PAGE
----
A pair of apps, both developed in Iowa, are helping farmers find the help they need on the farm or ranch.
FarmHand helps connect farms with job seekers through an app and a recently launched website. So far, 700 jobs have been posted with the company, and the founder said that increases nearly every day.
“Positions can range from general farm labor, to trucking, custom field work, farm management, cowboy, operators – any kind of farm, ag or ranch related you can think of,” said Michael Schaeffer, founder of FarmHand App, who was also a precision ag specialist and a farm hand, and then manager of the farm.
With a huge decline in U.S. agriculture labor over the past 20 years, farm help has been challenging to find. In 2018, Schaeffer came up with the idea for the app.
“It’s going great. I’ve been able to help out a lot of people,” he said.
Currently, the FarmHand App has jobs posted in 20 states – from California to Florida and most every Plains state. The Farmhand App company is based in DeWitt, Iowa near Davenport.
It’s not like a big classified ad, Schaeffer said. He’s intent on putting a lot of himself into helping farmers who advertise try to find the best quality farm hands possible. He can see if someone has viewed the job, and he reaches out to the farmer, and makes them aware that they have an applicant, and to get them to pop back on.
“I know how busy the day gets, so a farmer may not see the notification of an applicant who looks promising,” he said.
Farmers post jobs for free, but they pay to view the applicants.
“If they don’t get applicants, they’re not out any money,” Schaeffer said.
Farmers to view an applicant’s work experience and availability, review applications and handle all ongoing communications through an in-app messaging system.
For job seekers, the FarmHand app issues an alert when a job is posted in your area or matching your skill sets.
Schaeffer participated in a year-long Iowa State University “Startup Factory” business program and was awarded a $25,000 Proof of Commercial Relevance loan from the Iowa Economic Development Authority Board.
“They want to see that you have a market fit for what you want to do,” he said. “I’ll use the funds for further marketing development to make sure when someone posts a job to be sure that job gets filled.”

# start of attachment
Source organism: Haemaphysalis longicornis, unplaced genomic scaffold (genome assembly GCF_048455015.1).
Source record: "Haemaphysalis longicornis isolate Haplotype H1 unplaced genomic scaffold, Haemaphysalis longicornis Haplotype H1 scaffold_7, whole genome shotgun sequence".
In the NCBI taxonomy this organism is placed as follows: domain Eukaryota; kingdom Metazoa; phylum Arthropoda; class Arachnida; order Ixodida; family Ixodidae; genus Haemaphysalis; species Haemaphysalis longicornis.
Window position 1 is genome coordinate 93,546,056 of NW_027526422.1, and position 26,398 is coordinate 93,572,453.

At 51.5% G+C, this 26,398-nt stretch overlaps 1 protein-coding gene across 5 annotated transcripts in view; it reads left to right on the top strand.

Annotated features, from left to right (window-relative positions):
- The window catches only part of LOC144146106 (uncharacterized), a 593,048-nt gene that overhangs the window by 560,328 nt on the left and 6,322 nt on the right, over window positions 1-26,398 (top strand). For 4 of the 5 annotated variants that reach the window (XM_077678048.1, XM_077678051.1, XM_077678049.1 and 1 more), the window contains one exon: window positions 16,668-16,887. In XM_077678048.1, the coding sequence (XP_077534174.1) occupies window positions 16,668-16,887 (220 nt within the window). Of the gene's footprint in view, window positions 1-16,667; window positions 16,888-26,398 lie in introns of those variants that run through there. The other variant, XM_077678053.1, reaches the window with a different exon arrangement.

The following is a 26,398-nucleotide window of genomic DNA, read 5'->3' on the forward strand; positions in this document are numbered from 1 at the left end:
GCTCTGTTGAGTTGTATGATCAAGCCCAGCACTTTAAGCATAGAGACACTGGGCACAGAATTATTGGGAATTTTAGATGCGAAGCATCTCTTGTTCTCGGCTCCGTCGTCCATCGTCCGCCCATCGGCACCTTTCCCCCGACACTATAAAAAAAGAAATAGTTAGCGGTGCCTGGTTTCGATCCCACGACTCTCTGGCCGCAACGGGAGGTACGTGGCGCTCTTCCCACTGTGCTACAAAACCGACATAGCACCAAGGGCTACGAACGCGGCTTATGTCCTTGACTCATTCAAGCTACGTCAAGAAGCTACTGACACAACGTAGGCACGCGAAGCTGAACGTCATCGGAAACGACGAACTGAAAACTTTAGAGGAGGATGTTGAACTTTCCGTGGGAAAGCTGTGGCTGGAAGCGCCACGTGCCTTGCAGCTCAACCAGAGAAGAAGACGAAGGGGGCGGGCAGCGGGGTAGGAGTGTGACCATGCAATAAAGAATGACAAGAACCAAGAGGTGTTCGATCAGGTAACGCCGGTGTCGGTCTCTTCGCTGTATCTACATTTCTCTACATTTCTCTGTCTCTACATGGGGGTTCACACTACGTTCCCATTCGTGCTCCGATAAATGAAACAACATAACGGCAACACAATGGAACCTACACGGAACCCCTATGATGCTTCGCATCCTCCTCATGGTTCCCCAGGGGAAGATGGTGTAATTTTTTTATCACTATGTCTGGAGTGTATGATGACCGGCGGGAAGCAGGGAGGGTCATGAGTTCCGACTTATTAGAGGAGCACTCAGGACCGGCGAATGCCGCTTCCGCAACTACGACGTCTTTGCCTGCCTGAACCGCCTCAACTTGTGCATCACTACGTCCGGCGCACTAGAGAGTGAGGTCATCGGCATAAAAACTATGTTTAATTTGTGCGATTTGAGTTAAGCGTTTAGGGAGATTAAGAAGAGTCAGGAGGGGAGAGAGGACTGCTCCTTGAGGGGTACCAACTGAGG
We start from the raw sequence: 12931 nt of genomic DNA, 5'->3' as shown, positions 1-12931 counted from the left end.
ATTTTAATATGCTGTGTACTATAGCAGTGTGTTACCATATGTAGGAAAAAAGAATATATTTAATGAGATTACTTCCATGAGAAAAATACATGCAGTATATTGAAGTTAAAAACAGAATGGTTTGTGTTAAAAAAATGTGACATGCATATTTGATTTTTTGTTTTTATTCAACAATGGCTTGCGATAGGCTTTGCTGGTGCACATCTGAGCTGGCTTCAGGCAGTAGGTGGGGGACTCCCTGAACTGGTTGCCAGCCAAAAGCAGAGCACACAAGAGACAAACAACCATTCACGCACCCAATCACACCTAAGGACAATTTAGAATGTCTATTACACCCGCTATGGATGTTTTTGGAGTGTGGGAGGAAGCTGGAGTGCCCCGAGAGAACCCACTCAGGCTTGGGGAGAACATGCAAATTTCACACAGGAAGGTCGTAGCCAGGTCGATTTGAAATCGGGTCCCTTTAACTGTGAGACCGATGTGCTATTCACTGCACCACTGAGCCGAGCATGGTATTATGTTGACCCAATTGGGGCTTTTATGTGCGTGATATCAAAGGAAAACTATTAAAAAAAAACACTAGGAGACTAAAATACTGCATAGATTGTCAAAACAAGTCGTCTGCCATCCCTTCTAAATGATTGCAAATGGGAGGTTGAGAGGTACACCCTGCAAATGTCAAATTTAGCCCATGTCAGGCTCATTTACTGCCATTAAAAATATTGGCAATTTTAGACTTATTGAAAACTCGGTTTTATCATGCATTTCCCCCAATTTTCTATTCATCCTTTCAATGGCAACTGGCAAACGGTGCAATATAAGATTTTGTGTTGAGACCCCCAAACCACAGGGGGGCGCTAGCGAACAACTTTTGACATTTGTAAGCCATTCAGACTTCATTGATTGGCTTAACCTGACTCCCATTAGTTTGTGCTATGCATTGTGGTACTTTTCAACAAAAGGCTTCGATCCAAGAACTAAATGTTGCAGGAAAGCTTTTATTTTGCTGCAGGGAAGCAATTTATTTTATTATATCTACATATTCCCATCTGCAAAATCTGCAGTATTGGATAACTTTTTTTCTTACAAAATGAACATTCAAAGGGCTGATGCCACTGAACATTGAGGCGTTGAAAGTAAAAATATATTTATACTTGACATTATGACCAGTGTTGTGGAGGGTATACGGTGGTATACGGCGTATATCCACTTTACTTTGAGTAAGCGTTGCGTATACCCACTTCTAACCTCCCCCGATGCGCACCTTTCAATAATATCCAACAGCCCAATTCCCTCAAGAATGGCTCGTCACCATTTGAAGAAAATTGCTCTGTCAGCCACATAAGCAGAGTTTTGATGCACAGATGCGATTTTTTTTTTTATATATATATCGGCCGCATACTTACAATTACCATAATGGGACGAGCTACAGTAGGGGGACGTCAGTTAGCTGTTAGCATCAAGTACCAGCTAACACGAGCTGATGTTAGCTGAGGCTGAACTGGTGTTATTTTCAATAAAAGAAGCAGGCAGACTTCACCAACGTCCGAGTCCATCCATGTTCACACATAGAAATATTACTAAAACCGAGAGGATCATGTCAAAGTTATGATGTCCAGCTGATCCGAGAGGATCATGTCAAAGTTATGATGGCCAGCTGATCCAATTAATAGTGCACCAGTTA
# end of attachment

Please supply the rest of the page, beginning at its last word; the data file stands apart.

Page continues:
The ISU ‘Start up Factory’ is faculty and student operated. Students learn in a class with a business peer group.
“They want to make sure prospective entrepreneurs have ‘all their ducks in a row’ about what they should be doing, including working with an attorney to be sure the business is safe with trademarks, which someone who hasn’t been an entrepreneur wouldn’t know about,” said Schaeffer, who said he benefitted from his education at an eastern Iowa trade school.
“Development for the app and website isn’t cheap, and to keep it progressive, we have to constantly update to meet the needs,” he said.
Three women involved in agriculture, both on the farm and in technology, are also looking forward to their farm-related app launching this spring after a year in development.
“We were just looking to help and do something different,” said Cindy Rockwell, who developed the Farmee app and website with her colleagues Molly Woodruff and Becky McCrea.
Rockwell reflected on the irony of both Iowa-based apps launching to help with farm-related needs, but said there are key differences. While FarmHand is directly linking people, Farmmee is more about the service side, she said.
With Farmmee there may be someone who wants to use their own equipment to help get planting or harvest work done for another farmer – kind of like custom farming work on demand.
Or maybe it’s an emergency situation.
Perhaps a farmer is running a planter and a storm is coming in so they need to move cattle or a combine breaks down. It can connect them with someone with the expertise to help finish a job. Rockwell compared it to a neighborly phone call.
The three women operating the Farmmee app, all live outside of Des Moines, Iowa. They previously ran AppLifts, a technology development company, and decided to build this app for farmers.
“We researched other farmers,” Rockwell said. “Some said, ‘I need people.’ Others said, ‘I have all this money wrapped up in my equipment and could share it and add revenue.’”
Rockwell grew up on a farm. She loved it and bought her own operation six years ago where her son-in-law does the farm work. As she adds more land, she plans to use her own app to find the the right resources to do it.
Molly Woodruff is the Farmmee CEO. Her husband farms and is helping test the new app.
Their third business partner, Becky McCrea, is the chief technology officer.
They plan to launch the app nationally before planting season begins in Iowa in mid-April. Farmmee will be available by subscription.
Reporter Amy Hadachek is a two-time Emmy Award winning meteorologist and a storm chaser who earned her NWA and AMS Broadcast Meteorology Seals of Approval. She and her husband live on a diversified farm in Kansas. Reach her at email@example.com.